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Seduction In Numbers
By RICHARD K. BYRNE
AuthorHouseCopyright © 2013Richard K. Byrne
All rights reserved.
The Early Years
Alice and Jane Adams lived with their parents in a small Cape Cod-style home on Joshua's Way in Chatham, Massachusetts. The home was really nothing more than a cottage with a combination living room and kitchen, two bedrooms, and a single bath. The sisters loved sharing one bedroom together. It gave them the chance to swap secrets and comfort each other when things happened that troubled them. Sharing one bathroom was becoming a bigger problem each day as they grew older. There was no lock on the door, and, now that they were at that middle-school age, the girls wanted much more privacy, especially from their parents.
"Someday I am going to have a huge bathroom that I can lock myself into for as long as I want to stay there," Alice said.
"That sounds like the best idea I've heard yet," Jane agreed. "And I want a huge bedroom too and a closet all of my own."
"I wouldn't want my own bedroom now though for anything. Being with you keeps me from getting afraid at night."
"Hey, you're older! You're supposed to be protecting me, remember?" Jane giggled.
"I love it when you giggle like that," said Alice. "You always do it when you are happy, and that makes me happy too."
"I can't imagine being here without you. I hope we can live together forever," Jane said.
"Someday our husbands may think that's a bad idea." Alice laughed.
"Maybe, maybe not. Who knows?" Jane answered.
Alice didn't comment; she didn't want to ruin Jane's wonderful innocence.
The girls' mother, Catherine, and father, John, were married in 1960 when she was thirty and he was thirty-four. John had served in World War II, and after coming home he had sold cars, dabbled in real estate, and finally begun his own insurance business. He was tall and still handsome for his age, but his face was beginning to become ruddy and wrinkled from his drinking. "It's not the drinking!" he would insist. "It's the salt air and Cape winds that are the cause."
Catherine, who was now in her late forties, had the beauty of a much younger woman. She was a little over five feet tall, weighed only a hundred pounds, and her figure was the envy of every other woman in town. She had received a registered nursing degree from Newton Wellesley Hospital and worked for Dr. Hubbard, a local internist.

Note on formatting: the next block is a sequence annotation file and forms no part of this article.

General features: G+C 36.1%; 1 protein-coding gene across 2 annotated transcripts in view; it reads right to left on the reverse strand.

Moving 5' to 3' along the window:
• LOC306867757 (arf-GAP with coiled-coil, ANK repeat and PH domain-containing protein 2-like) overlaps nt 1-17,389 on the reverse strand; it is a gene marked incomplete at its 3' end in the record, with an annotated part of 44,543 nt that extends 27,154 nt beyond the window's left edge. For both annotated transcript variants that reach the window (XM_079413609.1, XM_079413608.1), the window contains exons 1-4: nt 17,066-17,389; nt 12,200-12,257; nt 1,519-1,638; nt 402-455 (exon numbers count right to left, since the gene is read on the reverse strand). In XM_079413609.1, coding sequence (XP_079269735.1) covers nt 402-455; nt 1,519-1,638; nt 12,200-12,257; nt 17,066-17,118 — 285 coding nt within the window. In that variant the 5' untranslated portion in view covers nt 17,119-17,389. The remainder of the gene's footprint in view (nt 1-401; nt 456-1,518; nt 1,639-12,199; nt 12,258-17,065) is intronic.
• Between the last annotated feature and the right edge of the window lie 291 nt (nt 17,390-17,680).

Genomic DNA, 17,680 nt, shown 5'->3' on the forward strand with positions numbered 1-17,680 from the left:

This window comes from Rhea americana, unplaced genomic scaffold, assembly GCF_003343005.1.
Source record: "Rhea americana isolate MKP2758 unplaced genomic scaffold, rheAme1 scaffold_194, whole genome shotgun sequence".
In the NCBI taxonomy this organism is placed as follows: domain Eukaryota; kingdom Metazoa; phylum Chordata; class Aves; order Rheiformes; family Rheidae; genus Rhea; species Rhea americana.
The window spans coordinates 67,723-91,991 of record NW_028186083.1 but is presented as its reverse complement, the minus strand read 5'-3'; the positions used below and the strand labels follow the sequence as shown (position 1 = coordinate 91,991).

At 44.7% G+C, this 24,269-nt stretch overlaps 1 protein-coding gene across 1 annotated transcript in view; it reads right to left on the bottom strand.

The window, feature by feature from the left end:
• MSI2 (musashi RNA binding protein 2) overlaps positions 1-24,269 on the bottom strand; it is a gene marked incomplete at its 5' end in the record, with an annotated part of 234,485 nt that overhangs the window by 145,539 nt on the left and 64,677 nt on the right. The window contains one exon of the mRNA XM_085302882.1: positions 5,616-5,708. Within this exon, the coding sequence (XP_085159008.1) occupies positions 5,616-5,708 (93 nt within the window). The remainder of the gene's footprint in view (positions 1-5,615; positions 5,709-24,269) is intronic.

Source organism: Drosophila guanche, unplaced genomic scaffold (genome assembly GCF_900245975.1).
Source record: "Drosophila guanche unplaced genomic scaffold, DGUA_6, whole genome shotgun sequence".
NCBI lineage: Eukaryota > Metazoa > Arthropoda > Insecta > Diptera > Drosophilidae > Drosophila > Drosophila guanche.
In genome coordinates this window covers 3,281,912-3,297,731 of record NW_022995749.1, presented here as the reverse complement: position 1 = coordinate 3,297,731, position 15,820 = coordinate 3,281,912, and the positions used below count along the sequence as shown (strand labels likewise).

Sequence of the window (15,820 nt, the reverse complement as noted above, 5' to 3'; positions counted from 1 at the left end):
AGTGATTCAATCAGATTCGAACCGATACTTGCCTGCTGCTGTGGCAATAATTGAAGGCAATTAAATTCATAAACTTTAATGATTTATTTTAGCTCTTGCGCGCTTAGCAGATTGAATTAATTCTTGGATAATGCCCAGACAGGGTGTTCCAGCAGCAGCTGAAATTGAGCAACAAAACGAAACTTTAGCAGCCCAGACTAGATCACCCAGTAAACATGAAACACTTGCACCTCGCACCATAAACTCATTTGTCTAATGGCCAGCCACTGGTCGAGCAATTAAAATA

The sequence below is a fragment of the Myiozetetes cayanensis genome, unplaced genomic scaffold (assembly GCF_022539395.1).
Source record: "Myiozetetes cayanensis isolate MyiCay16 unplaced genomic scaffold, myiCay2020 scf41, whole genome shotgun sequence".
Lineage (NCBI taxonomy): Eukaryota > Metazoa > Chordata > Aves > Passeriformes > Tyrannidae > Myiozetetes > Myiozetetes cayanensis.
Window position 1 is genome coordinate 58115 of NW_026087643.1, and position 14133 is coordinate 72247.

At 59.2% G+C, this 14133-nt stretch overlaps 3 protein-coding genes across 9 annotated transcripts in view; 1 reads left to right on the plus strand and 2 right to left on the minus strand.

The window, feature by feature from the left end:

It was Saturday May 6, 1978, and the Red Sox had just beaten the White Sox on a two-run, tenth-inning homer by Dwight Evens, and the girls' dad was about to head to his favorite watering spot to "celebrate and have a few" as he put it. Catherine was furious and warned him that he'd better not come home drunk and smelling of perfume as he so often did. John was known around town to be a philanderer and did little to hide his infidelity, which humiliated Catherine. Catherine, who used to be sociable, had become tight lipped and withdrawn around town to avoid being embarrassed by the mean and nasty comments—especially those made by those who attended the Holy Redeemer Catholic Church on Highland Avenue where she never missed a mass.
John and Catherine argued most of the time, and the young girls couldn't understand why their father wanted to be with so many other women in town. No other fathers were like that, so they often wondered what was wrong with him.
"I wish Mom would just leave Dad and get it over with," Alice said. "Mom is such a good wife. She keeps an immaculate house, is a great cook, and has a wonderful figure. She could have any other man in town if she wanted to, but instead she puts up with Dad's shit day after day and week after week. I know if I were her, I'd go for our new gym coach, Mr. Higgins. He's her age and as handsome as Apollo. All the female teachers chase him around like bitches in heat. I love Dad, but he just isn't the right man for Mom and never has been."